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Vishal Khetpal is a third-year medical student attending the Warren Alpert Medical School of Brown University with interests in health policy and communication. He earned a master’s degree in global health from the London School of Economics in 2015, and frequently contributes essays for public audiences on topics related to politics and health.
“A career in medicine was something of an inevitability for me. I grew up in Durant, Oklahoma—a town of about 15,000 people, a pit stop on US Highway 69/75 connecting Tulsa to Dallas—where both of my parents still are physicians (my mother is an internist and my father is an interventional cardiologist). In a town that size, communities were and continue to be close-knit, and throughout my childhood, I saw firsthand just how powerful the connections between physicians and their patients can become. I was introduced to my current understanding of professionalism in medicine and the ways in which it shapes the trust between patients and physicians by the cards of gratitude, jars of marmalade and hugs at the local grocery store that my parents received. I learned that professionalism is a moral responsibility and a code of conduct designed to put the patient first. As a third-year medical student now, I’ve seen just how high the stakes for professionalism really are, as it provides the foundation for every conversation, injection and procedure in our exam rooms and O.R.s.
As I’ve traveled away from home—earning a master’s degree in global health from the London School of Economics and writing freelance articles on culture, politics and health—I’ve pursued interests complementary to medicine that I hope to incorporate into my future career as a physician-communicator with an interest in American health policy. Yet I frequently came back to the notion of professionalism I first encountered back in Durant. And lately, as a medical student, I’ve grappled with ideas about how it should evolve alongside the growth of social media and a hyper-partisan political climate, among other cultural forces.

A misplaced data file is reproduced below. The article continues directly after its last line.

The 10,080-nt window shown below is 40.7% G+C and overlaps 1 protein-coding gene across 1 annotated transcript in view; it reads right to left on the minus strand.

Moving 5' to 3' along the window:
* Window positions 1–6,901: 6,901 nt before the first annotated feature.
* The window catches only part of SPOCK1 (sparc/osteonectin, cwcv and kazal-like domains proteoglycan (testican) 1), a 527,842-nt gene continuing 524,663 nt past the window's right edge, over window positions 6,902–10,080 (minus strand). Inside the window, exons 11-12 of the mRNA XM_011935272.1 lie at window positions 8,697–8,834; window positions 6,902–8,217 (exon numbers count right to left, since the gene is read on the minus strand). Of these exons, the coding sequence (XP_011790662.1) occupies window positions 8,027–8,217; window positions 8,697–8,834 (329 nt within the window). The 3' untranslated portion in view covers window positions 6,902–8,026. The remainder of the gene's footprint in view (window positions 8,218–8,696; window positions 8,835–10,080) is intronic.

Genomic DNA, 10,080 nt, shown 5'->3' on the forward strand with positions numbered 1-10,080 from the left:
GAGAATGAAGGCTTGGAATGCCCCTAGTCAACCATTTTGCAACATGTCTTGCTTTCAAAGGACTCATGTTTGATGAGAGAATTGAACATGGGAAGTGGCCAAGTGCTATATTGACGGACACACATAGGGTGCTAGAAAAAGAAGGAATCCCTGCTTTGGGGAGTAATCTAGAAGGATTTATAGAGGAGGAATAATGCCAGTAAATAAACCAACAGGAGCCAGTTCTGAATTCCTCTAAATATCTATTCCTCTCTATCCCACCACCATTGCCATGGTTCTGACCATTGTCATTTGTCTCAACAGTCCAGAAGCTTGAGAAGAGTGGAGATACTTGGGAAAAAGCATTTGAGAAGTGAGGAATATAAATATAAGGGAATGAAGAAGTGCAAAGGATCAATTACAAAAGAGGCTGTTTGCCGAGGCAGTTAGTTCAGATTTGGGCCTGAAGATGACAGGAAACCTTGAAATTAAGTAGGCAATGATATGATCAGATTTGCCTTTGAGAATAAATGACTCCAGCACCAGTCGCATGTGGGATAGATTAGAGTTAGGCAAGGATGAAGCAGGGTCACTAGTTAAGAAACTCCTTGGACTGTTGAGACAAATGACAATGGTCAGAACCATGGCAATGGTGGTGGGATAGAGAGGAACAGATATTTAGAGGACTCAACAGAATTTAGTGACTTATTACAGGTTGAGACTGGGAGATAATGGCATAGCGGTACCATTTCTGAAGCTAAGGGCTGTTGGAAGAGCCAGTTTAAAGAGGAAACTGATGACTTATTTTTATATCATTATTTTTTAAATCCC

Back in my first year of medical school, I wrote an essay for STAT News on the questions of professionalism raised by Dr. Oz’s televised medical interview of then-candidate Donald Trump. More recently, I dissected the blurry ethics of medical students engaging in paid advertising for brands as Instagram influencers in a piece for Slate. Both of these essays elicited responses from more senior physicians who were and are eager to start a conversation about how these cultural moments could impact medicine in the near future. Although humbled by their reaction to these essays, I felt that what I was offering wasn’t necessarily novel from my perspective as a medical student. In many ways, I was only distilling the many conversations I had had with my peers about cultural moments and trends that are actively reshaping the guardrails of professionalism for our future medical careers. I just happened to be fortunate enough to have been given a platform from which I can share the depth of those conversations for everyone else to see.
Too often, an older guard of physicians dismiss medical students as naïve and inexperienced, or even apathetic about our future careers—binge-watching Netflix and compulsively posting on Instagram if not studying for board exams, as a recent editorial for Academic Medicine chided. The mechanics of medicine itself are also highly hierarchical, tracing its roots back to military social structures (which is understandable, given the life-or-death stakes of our craft), leaving medical students at the bottom. For better or worse, these older beliefs and current structures frequently work to keep medical students, fearing some sort of reprimand, from questioning their surroundings and participating in conversations about professionalism or the direction of medicine itself.
I think this needs to change. Medical students should be encouraged to speak out more about professionalism, and should play a much bigger role in shaping professionalism for American medicine for now and the future. For one, we will inherit the future health and social standing of medicine in our country, however good or bad. But we are also temporally closer to the ‘civilian’ world in which our patients and communities reside. In many ways, our novelty equips us to question idiosyncrasies and odd dysfunctional moments in medicine, such as an awkward conversation between a physician and her patient, or a decision about an ethical issue that is not sufficiently justified. Of course, we will make mistakes, and will need the help of our mentors and colleagues in this pursuit to continually refine and reshape professionalism. But we can offer a unique, fresh perspective on how our decisions about professionalism impact the group that matters most in the end—our patients.”